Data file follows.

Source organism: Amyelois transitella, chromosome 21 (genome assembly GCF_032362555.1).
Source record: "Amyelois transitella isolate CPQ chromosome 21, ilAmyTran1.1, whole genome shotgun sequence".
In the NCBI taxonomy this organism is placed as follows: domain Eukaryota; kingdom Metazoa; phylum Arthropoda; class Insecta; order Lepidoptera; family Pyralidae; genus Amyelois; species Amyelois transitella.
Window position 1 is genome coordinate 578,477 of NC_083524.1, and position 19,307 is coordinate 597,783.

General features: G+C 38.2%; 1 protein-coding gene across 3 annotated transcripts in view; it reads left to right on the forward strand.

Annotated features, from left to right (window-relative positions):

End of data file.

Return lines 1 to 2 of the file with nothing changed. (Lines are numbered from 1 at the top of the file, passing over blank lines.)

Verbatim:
Source organism: Amyelois transitella, chromosome 21 (genome assembly GCF_032362555.1).
Source record: "Amyelois transitella isolate CPQ chromosome 21, ilAmyTran1.1, whole genome shotgun sequence".